Mountains of microplastics forming at the bottom of the ocean

Plastic may have found its way into the ocean's circulatory system. We already know our love for plastic is as deep as the deepest depths of the ocean. Because, of course, we found it there, way down at the bottom of the Mariana Trench. It takes a special kind of submarine to make that nearly 36,000-feet dive. But candy wrappers? Bon-bon voyage. And while those unwelcome discoveries demonstrate just how pervasive this plastic plague has become, there may be something even more unsettling about these new denizens of the deep-sea. Scientists haven’t been able to account for most of the 8 million tons of it that we heave into the ocean every year. But a new study may have finally answered that question.  The research found that plastic is moving into the deep-sea neighborhoods that anywhere from 500,000 to 10 million species call home. But zip-loc bags among giant spider crabs and tube worms and vampire squid are one thing. Plastic is also finding its way to the vents that literally stir the oceans. Those slow-moving masses of water near the ocean floor, dubbed thermohaline currents, act like a vast circulatory system. They swish around oxygen and nutrients vital to life

NASA's powerful Hubble space telescope

 - has beamed back a striking photo of a 'fluffy' galaxy with a ghostly, empty centre Galaxy NGC 2275, captured by the Hubble Space Telescope, July 2, 2020. NASA’s Hubble Space Telescope recently photographed a fluffy-looking galaxy 67 million light-years away. The galaxy’s centre is quiet, since early star formation used up all its gas long ago. Two upcoming NASA telescopes will succeed Hubble and capture our own galaxy and the universe beyond in unprecedented detail. NASA’s most powerful space telescope, Hubble, captured a uniquely picturesque galaxy in a photo the agency released on Thursday. From New York pizza to Maine lobster rolls, we rounded up the most iconic food in every U.S. state Every state has its own iconic food — Idaho potatoes are world famous, and New York pizza is legendary. Here's a look at the most iconic... From New York pizza to Maine lobster rolls, we rounded up the most iconic food in every U.S. state The galaxy, called NGC 2775, is located 67 million light-years away and doesn’t seem to be forming stars that much anymore. Astronomers can tell that’s the case because of the relatively empty, clear bulge at the galaxy’s centre. When it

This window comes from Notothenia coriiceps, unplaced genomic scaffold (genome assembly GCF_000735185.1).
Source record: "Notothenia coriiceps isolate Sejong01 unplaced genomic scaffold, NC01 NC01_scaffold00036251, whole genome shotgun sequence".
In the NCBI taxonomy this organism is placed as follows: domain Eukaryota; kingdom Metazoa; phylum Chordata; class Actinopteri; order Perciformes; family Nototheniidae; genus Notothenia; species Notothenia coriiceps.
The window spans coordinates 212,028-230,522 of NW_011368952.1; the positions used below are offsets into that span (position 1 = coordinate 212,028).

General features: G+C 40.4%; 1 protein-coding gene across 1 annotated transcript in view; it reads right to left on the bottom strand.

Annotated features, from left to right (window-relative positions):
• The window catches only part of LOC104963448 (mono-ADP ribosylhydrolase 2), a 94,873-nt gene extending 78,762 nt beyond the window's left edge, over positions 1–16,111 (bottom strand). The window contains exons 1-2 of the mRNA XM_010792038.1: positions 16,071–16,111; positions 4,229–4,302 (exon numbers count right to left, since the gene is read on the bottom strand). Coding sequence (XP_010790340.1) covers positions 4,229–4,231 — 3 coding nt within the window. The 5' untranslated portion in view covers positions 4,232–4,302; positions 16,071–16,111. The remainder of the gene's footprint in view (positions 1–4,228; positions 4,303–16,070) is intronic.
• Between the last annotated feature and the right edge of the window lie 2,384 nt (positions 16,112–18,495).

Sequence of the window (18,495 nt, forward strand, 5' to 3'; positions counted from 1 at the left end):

Lawrence Krauss – hidden dimensions where the laws of physics are very different

Prof. Lawrence Krauss discussed dimensions cosmology, and science. Currently there is no empirical evidence for dimensions beyond our own, yet he speculated there could be hidden dimensions where the laws of physics are completely different. Gravity might leak off into another dimension, which could explain why its effect is so weak, he added. Upcoming experiments with new particle accelerators might yield definitive signs for such extra dimensions, said Krauss. However, String Theory, which posits an 11-dimensional universe, while highly touted, has yet to yield any measurable explanations about the universe, he stated. Intriguingly, Krauss pondered a potential interaction between universes-- that could be like two brains coming together. Likely scientific advancements in the decades ahead, include creating life in the lab from scratch, AI & computers becoming self-aware, and the merging of biology & computers. Such developments, Krauss noted, will change the very conceptions of what we mean by life. [embedded content]

Astronomers see through the Milky Way’s dust